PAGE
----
If you keep livestock you will always have dead stockPosted by Fiona Nevile in Chickens, Cottage tales, Featured | 18 comments
S told me this a few months ago. The livestock part is great and the dead stock element is always upsetting.
One of the most satisfying things for us is to raise our own stock. The bond between you and the young is much stronger. You have waited impatiently through the gestation period to marvel at their first faltering steps. Each small life becomes part of your life. We are not commercial producers and our diminutive flock insures that each member is cherished.
Dixie Chick seemed to recover well from her bout of chestiness but two days ago I noticed that she was sneezing and shaking her head in between bullying her brother and acting like a busy young chick. Dixie and Beatyl enjoyed a close relationship. There was always a cheep and a soft reassuring answering cheep when I lowered the portcullis after dark.
Honey is a natural antibiotic, so a warm honey infused mash was served in the castle grounds. Dixie was enthusiastic about this treat. But despite this her feathers were puffed up and she just didn’t look right.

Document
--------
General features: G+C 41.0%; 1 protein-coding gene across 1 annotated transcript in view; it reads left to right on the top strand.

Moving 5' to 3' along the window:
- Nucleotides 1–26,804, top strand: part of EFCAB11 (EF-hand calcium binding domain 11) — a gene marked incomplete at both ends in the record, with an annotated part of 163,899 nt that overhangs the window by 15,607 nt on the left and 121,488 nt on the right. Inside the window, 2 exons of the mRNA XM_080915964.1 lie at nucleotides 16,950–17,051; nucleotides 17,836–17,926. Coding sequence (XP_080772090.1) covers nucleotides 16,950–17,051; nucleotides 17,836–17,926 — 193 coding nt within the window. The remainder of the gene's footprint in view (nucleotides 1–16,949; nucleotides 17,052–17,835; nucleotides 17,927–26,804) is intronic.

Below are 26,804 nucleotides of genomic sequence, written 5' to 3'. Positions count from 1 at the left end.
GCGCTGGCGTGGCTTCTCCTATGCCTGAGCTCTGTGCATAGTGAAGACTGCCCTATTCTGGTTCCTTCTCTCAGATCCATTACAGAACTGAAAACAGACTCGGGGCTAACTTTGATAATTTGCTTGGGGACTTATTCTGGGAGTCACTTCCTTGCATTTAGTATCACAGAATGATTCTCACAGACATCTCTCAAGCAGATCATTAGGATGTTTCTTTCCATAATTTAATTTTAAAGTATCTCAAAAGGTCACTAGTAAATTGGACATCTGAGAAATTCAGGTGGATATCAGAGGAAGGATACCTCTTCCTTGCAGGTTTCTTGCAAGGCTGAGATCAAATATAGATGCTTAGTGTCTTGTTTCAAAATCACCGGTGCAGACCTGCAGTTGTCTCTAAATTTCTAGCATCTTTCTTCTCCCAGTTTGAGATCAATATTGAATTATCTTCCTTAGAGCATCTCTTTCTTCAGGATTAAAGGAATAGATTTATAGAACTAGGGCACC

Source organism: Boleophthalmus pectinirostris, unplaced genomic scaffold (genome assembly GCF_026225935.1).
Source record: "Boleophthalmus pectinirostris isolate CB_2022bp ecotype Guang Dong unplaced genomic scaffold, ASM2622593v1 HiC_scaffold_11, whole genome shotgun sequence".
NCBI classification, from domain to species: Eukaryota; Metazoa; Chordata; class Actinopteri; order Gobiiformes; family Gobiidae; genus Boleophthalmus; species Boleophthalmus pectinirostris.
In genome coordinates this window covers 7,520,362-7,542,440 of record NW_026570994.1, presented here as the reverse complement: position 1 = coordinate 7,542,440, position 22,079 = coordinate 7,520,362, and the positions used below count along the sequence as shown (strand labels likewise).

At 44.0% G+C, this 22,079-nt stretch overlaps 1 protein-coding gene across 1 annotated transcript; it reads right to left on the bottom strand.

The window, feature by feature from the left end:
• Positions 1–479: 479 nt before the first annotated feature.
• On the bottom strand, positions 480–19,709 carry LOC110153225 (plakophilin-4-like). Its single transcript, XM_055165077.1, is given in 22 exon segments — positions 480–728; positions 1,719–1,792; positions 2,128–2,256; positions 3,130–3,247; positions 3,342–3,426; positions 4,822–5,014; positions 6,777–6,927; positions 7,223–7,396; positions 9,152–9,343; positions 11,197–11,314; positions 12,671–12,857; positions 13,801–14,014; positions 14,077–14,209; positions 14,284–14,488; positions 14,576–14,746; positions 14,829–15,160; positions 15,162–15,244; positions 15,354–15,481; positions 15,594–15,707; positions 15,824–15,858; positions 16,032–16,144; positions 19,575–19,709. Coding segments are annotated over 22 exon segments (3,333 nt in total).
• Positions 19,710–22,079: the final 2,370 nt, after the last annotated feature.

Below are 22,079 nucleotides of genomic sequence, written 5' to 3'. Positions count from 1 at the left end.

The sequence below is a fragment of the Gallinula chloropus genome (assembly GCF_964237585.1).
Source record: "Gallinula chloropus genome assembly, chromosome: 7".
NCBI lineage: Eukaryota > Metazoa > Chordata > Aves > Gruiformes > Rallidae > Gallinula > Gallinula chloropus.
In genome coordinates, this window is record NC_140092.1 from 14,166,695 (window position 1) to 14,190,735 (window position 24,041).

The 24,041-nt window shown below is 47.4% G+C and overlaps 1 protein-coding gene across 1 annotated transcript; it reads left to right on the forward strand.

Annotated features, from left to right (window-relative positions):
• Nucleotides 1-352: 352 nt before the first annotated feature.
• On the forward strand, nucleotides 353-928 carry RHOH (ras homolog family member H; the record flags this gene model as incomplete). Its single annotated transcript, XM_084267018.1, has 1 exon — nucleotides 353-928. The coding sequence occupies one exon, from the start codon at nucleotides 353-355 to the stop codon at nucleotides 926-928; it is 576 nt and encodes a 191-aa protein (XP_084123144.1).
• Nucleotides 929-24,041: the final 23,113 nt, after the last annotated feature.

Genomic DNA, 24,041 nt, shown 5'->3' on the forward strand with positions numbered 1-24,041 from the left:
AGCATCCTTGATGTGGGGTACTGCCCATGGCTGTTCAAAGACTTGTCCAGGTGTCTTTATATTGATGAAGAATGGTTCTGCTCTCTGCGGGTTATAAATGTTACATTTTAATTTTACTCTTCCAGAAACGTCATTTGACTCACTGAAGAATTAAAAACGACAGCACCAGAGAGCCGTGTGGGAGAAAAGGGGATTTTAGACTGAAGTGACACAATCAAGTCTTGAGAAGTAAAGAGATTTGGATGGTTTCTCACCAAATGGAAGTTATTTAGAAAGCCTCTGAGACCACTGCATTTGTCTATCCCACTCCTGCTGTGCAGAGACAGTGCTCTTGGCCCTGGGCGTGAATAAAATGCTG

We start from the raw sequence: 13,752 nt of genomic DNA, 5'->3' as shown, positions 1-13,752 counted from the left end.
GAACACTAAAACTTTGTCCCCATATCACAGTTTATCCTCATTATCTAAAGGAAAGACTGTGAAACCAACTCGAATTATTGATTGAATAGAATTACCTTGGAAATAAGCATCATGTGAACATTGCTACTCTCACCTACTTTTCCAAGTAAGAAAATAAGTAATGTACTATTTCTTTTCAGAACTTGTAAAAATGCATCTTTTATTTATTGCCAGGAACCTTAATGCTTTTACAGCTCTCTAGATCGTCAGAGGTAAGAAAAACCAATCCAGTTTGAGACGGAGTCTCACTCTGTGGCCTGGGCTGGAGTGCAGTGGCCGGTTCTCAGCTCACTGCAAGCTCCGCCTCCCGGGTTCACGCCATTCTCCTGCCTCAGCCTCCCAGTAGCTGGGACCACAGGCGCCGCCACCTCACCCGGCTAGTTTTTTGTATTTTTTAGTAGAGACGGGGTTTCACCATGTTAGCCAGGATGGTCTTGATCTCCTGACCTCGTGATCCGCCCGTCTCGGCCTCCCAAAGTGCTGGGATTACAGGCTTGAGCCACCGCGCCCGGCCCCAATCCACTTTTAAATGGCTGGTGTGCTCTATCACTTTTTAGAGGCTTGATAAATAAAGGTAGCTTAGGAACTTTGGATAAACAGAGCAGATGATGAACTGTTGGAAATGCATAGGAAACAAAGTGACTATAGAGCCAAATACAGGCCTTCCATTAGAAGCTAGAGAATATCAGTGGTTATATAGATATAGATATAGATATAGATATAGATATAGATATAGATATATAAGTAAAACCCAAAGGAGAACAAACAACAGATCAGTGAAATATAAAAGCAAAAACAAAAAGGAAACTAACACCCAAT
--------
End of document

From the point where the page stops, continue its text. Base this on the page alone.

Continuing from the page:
“If she survives this frosty week. I reckon that she’ll be OK,” Tessa remarked as we watched the young chickens. “Although a sick bird is generally a dead bird in my books.”
This morning, Mrs Boss and Beatyl rushed from the Emerald Castle to enjoy the warm mash. I opened the side of the castle wall and discovered that Dixie had died during the night. She was lying in the newspaper nest, quite cold.
We’re upset. We were fond of this beautiful little chick but are now more concerned about Beatyl. He has lost his playmate. When he is a bit more mature we plan to buy him a beautiful Golden Sebright wife. But until that time he just has the companionship of Mrs Boss.
When I went down to the castle this evening there was no cheep.
Just a deep silence.
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